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Powerhouse Journalism Programs

April 17, 2006

Had a bit of insomnia the other night. Not sure why. Maybe it was a culmination of inactivity from a week of spring break where I tried to “relax.” Maybe my mind was racing from all the last minute work put into income tax forms. Or maybe it was simply that weird tasting spaghetti sauce my wife made for dinner.

Whatever it was, I found myself lying awake in the middle of the night contemplating a statement made at the recent JACC convention. In the middle of our contentious discussion on how many entries to allow in the mail-in competition Los Medanos’ Cindy McGrath commented on a study she made some years ago when we dropped from three mail-in entries per school to two. She said that during the period that followed, more schools, especially “some of the non-powerhouse schools,” won more awards.

That got me thinking about a question I’ve actually pondered for years. What constitutes a powerhouse school in JACC? Oh, sure, when the word is used certain schools come to mind, schools that tend to win a lot of awards. But there are some strong programs that will always be powerhouse programs in my mind but who don’t appear to win “a lot” of awards. And there are some schools that win a lot of awards who don’t leap to my mind first when I consider the word powerhouse.

What’s the definition? My students won 22 awards at the recent convention. Fifteen of them were honorable mentions, so we were not really in the running for a Pacesetter award. But does that constitute a powerhouse? I think we’re high profile and pretty good, but I wouldn’t consider us a powerhouse. Others might. Two years ago I came to the conclusion I’d probably seen my last general excellence for print as an adviser. But then my students proved me wrong. They’ve won two in a row (three counting regionals).

I took a look at the database of awards and tried to find some definitions. Fifty-one schools won awards, either mail-in or on-the-spot, at the convention. The low was one and the high was 34 awards. The average was 9.9 per school. The average school won 19.5 pacesetter awards with the high being 85.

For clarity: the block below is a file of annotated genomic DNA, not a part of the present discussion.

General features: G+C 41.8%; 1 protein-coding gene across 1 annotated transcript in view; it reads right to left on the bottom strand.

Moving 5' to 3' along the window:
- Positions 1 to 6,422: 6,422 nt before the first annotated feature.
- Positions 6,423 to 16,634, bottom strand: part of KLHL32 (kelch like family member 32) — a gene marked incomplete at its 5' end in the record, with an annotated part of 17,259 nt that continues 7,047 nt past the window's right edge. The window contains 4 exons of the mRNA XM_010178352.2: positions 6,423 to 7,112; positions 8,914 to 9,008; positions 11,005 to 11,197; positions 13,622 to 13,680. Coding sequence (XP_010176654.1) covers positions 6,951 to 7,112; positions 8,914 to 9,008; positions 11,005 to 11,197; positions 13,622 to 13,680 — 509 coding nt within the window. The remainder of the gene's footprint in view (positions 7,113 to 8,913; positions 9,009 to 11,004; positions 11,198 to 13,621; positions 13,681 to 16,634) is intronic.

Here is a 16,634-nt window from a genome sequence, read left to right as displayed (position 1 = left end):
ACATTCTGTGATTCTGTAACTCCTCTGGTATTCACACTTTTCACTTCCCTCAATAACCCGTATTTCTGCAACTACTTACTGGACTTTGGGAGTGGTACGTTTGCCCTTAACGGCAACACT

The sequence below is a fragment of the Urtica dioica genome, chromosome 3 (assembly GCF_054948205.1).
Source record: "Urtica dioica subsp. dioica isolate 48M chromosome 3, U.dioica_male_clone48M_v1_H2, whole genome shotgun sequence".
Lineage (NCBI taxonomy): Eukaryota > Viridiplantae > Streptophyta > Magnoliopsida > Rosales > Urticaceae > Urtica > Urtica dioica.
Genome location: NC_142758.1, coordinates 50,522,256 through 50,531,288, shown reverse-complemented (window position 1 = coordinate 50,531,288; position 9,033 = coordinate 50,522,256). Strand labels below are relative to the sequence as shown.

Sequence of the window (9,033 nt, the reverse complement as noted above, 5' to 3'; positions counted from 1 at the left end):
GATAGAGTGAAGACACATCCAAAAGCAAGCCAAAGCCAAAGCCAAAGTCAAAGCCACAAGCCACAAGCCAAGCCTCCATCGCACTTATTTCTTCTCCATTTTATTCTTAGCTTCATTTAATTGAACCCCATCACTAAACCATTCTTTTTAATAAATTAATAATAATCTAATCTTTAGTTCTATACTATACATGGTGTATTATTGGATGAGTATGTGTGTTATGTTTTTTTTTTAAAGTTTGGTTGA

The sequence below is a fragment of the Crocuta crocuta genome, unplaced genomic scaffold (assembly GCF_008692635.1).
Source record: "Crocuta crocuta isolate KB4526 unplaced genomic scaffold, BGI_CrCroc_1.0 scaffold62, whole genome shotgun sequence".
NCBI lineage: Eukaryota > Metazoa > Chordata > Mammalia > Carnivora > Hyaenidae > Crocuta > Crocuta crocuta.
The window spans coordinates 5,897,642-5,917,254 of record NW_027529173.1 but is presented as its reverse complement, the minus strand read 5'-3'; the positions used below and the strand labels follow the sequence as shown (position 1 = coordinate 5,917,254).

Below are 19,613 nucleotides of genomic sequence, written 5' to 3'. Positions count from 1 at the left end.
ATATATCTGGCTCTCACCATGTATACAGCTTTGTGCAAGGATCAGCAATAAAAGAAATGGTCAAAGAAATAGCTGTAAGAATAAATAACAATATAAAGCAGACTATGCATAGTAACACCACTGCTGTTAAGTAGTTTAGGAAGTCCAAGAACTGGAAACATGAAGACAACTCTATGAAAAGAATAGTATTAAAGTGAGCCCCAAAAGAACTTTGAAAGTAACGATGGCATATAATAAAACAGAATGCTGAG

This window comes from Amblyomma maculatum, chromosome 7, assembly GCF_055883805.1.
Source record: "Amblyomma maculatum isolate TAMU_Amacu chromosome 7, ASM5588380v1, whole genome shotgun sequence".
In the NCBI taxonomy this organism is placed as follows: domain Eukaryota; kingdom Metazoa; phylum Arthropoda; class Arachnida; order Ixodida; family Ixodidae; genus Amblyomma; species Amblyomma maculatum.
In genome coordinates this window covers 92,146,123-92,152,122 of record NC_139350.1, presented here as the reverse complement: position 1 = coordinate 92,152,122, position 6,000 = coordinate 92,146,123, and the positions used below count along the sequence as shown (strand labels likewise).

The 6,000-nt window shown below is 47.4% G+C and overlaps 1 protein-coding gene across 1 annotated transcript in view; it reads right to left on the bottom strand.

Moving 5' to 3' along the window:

But beyond pacesetter, what constitutes a powerhouse? I looked at the schools who either won the top 15 number of awards or the top 15 in pacesetter points (16 schools). Okay, Cerritos made it into both of those categories (6th in number of awards, but 12th in points; we need more first-through-fourth awards).

It was interesting then to look at the characteristics of those schools. Thirteen were GE winners. But as is the case about every other year, one of the top award winners was not a Pacesetter school because it did not earn the requisite GE. Most of the top schools won both mail-in and on-the-spot awards, but one Pacesetter did it all with mail-in awards.

Of the top 16, twelve have online editions and six have magazines, though awards won in categories aimed at those groups do not count toward Pacesetter.

Of the top 16 all have fulltime advisers, clearly an advantage and I think at all 15 schools journalism is all the instructor teaches (no English, for example), though one coaches basketball, one owns a newspaper and one writes plays on the side. I’m sure others have other major interests.

The group is dominated by larger schools, but there are a couple of small schools in the group. Most of the advisers have several years of experience advising, but one includes a teacher only his second year of fulltime experience. Most of the advisers I think are hands-off instructors, but I know of at least two where advisers routinely edit or review copy before print. Some have really strong photojournalism programs and many either have more than one instructor heavily involved in the program and/or have lab aides.

Some might be labeled as affluent schools, but clearly some at the top of the list would not be. Three of the schools were from northern California and the rest from southern California. Two were from the San Joaquin Valley.

Whatever definition we use, can we predict characteristics of powerhouses? Are some schools destined to be powerhouses because of their demographics? Because of their advisers? Because of their neighborhoods?

I didn’t want to get too obsessive over this, so I didn’t look to see, but I suspect that the top 15 award-winning schools win for writing, editing, design and photography, not just for one type of activity. That pretty much goes with the GE awards.

As I said, I’ve thought about this question for years and have not come to any good definitions of what constitutes powerhouse, much less devined which characteristics lead to powerhouse-ism. Perhaps there are some schools that will continue to struggle because of lack of school support, but I suspect that the seeds to powerhouse-ism exist at most schools. I don’t accept that awards won is the definition, but I do accept that awards won is one indicator.

I personally believe that strength of program comes in the infrastructure, where experienced students help teach newer students.

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One comment

  1. Just had to share this comment from Laney’s Burt Dragin:

    I was surprised to hear about your insomnia and the rumination about “powerhouse schools.” I was surprised because it never occurred to me that you slept. Or tried.



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